47

How can I shrink the bullets of itemize without change its positioning and the centering versus the items? My code below show that behaviour in fact the two item underneath have a bullet shifted down respect the other two above...

\documentclass{book}


\begin{document}

\begin{itemize}
\item One
\item Two
\end{itemize}

\renewcommand\labelitemi{\tiny$\bullet$}

\begin{itemize}
\item One
\item Two
\end{itemize}

\end{document}

3 Answers 3

38

You can raise the bullet to your liking. The following does that (to the extreme):

enter image description here

\documentclass{article}
\newlength{\mylen}
\setbox1=\hbox{$\bullet$}\setbox2=\hbox{\tiny$\bullet$}
\setlength{\mylen}{\dimexpr0.5\ht1-0.5\ht2}

\setlength{\parindent}{0pt}% Just for this example
\begin{document}

\begin{minipage}{0.3\linewidth}
\begin{itemize}
\item One
\item Two
\end{itemize}
\end{minipage}\begin{minipage}{0.3\linewidth}
\renewcommand\labelitemi{\tiny$\bullet$}
\begin{itemize}
\item One
\item Two
\end{itemize}
\end{minipage}\begin{minipage}{0.3\linewidth}
\renewcommand\labelitemi{\raisebox{\mylen}{\tiny$\bullet$}}
\begin{itemize}
\item One
\item Two
\end{itemize}
\end{minipage}
\end{document}

On the left is the default $\bullet$. The middle shows \tiny$bullet$ while the last shows a raised \tiny$\bullet$ to exactly the same vertical height as it should be for $\bullet$. However, as mentioned, this is a bit extreme. You could avoid all the length calculations and just use \raisebox{0.25ex}{\tiny$\bullet$} which yields a comparable positioning.

I would also suggest using enumitem which allows you to obtain a similar output using

\begin{itemize}[label=\raisebox{0.25ex}{\tiny$\bullet$}]
  %...
\end{itemize}
5
  • Why did not you put \relax after \ht2?
    – Aurelius
    Commented Jun 15, 2013 at 19:12
  • @FormlessCloud This is not necessary inside \setlength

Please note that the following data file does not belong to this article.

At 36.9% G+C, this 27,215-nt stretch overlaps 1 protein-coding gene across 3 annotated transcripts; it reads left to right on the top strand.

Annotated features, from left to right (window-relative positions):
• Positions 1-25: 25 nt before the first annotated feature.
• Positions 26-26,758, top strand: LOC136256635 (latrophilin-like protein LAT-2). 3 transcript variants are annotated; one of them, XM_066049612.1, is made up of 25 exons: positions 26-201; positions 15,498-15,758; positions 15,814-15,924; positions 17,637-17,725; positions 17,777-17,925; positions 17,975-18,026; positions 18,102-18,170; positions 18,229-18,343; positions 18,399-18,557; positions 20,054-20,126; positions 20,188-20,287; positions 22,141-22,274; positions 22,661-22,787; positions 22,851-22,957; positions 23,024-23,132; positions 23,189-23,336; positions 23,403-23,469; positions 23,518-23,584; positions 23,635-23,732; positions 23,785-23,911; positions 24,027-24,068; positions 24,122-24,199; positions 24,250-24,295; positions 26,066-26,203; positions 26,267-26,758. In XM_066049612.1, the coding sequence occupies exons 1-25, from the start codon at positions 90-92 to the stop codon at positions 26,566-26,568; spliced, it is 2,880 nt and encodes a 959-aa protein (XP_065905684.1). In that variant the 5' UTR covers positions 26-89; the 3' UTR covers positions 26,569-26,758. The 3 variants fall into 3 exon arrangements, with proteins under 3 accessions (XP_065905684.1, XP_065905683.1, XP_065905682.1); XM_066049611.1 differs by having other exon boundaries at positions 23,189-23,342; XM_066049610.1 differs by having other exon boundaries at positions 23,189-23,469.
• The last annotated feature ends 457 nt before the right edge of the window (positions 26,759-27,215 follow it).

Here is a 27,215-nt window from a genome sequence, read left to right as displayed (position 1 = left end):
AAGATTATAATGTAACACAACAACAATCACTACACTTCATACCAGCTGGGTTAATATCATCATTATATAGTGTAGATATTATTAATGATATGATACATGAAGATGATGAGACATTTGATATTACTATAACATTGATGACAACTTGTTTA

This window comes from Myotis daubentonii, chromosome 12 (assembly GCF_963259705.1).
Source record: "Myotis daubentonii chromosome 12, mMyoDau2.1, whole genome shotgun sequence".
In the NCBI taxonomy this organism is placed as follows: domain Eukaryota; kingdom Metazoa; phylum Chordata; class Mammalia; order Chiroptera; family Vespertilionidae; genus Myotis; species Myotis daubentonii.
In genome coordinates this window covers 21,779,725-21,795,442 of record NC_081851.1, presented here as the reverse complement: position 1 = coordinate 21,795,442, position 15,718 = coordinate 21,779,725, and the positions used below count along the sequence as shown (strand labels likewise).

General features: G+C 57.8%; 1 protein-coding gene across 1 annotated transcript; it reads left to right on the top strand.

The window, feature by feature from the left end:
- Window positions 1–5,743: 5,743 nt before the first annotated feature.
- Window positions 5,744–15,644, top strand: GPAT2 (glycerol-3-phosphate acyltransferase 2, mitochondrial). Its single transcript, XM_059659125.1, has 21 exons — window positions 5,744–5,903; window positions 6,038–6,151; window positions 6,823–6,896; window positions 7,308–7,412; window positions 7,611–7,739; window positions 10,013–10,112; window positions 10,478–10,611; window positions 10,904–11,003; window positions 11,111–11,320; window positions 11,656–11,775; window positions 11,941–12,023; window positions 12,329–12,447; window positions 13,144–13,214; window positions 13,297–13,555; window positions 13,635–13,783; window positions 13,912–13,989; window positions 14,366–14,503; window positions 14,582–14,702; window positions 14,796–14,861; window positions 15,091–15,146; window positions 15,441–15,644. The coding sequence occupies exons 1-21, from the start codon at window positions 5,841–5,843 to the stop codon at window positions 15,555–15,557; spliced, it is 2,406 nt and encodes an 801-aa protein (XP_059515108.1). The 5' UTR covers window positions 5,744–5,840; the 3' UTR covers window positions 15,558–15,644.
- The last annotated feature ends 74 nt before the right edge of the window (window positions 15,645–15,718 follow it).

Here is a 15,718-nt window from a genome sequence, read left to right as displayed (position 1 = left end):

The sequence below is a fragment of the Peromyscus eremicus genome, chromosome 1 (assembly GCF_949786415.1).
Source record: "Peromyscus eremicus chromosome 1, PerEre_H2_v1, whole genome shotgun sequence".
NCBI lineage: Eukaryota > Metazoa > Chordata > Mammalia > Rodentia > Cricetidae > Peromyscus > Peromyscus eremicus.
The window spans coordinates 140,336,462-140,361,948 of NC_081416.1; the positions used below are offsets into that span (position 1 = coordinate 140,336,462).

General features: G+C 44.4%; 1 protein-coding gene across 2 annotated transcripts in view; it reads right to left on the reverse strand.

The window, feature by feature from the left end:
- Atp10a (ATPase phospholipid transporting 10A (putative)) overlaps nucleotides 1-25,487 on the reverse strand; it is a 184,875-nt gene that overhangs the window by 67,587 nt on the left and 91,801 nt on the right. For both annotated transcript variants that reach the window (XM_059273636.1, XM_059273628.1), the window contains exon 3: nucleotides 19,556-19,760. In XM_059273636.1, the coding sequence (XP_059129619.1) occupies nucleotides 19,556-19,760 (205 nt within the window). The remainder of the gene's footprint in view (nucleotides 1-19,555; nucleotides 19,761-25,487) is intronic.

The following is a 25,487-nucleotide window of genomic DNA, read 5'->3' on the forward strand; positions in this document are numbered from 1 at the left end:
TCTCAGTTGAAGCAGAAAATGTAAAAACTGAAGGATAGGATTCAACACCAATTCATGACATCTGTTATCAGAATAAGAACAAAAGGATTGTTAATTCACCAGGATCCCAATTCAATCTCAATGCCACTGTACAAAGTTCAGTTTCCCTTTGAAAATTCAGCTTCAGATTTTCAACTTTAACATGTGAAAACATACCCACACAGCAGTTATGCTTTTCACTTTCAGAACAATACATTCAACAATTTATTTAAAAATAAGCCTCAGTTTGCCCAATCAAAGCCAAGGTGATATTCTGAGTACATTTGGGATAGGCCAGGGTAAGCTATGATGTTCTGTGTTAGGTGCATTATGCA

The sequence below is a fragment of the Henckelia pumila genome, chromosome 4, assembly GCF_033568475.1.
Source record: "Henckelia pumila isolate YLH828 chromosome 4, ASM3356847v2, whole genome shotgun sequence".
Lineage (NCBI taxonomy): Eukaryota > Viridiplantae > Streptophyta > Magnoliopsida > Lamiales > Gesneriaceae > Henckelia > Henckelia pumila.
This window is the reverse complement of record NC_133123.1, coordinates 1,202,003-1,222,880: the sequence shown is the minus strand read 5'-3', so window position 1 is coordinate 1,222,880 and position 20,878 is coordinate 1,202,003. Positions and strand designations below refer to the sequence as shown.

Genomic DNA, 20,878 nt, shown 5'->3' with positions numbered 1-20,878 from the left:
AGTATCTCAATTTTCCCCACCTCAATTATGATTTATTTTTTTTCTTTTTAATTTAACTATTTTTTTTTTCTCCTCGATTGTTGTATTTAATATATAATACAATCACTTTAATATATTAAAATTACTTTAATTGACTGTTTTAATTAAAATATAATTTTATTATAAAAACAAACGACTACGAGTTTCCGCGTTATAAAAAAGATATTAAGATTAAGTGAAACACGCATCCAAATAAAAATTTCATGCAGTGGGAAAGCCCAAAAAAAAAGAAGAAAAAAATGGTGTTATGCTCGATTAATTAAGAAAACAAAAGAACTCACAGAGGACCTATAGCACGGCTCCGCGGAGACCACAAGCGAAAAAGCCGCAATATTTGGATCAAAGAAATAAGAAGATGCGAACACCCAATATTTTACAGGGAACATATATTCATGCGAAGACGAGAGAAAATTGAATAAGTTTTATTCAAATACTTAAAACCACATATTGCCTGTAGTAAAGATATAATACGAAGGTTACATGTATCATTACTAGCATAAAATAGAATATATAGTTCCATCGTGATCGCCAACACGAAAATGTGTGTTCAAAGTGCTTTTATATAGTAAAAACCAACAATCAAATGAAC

– yo'
    Commented Jun 15, 2013 at 19:46
  • @Werner, can you phrase your answer also in terms of \setdefaultitem?
    – einpoklum
    Commented Sep 19, 2015 at 10:12
  • @einpoklum: And what is \setdefaultitem?
    – Werner
    Commented Sep 20, 2015 at 20:24
  • @Werner: Oh, I'm sorry, I forgot to mention that: the paralist package's \setdefaultitem.
    – einpoklum
    Commented Sep 20, 2015 at 22:30
34

using \tiny shifts the math axis so the vertical alignment of the bullet, so what you want is not a smaller font but a smaller symbol in the same font set (or to raise the symbol by hand)

enter image description here

\documentclass{book}


\begin{document}

\begin{itemize}
\item One
\item Two
\end{itemize}

\renewcommand\labelitemi{$\cdot$}

\begin{itemize}
\item One
\item Two
\end{itemize}


\renewcommand\labelitemi{{\boldmath$\cdot$}}

\begin{itemize}
\item One
\item Two
\end{itemize}

\end{document}
1
  • Good answer too, but I chose the other because I can simply use the LaTeX's font size commands to chose how big make the bullets : )
    – Aurelius
    Commented Jun 15, 2013 at 19:15
28

The smaller symbol can be centered around the original math axis via \vcenter:

\documentclass{book}
\begin{document}

\begin{itemize}
\item One
\item Two
\end{itemize}

\renewcommand\labelitemi{$\vcenter{\hbox{\tiny$\bullet$}}$}

\begin{itemize}
\item One
\item Two
\end{itemize}

\end{document}

Result

2
  • 1
    This is the most straightforward answer in my opinion.
    – Brett
    Commented Jul 23, 2018 at 18:08
  • 1
    Nice answer. But I would suggest to use \scriptsize instead of \tiny because this will give a bullet that has the same size as a \textbullet with the lmodern package.
    – Max16hr
    Commented Mar 5, 2020 at 9:50

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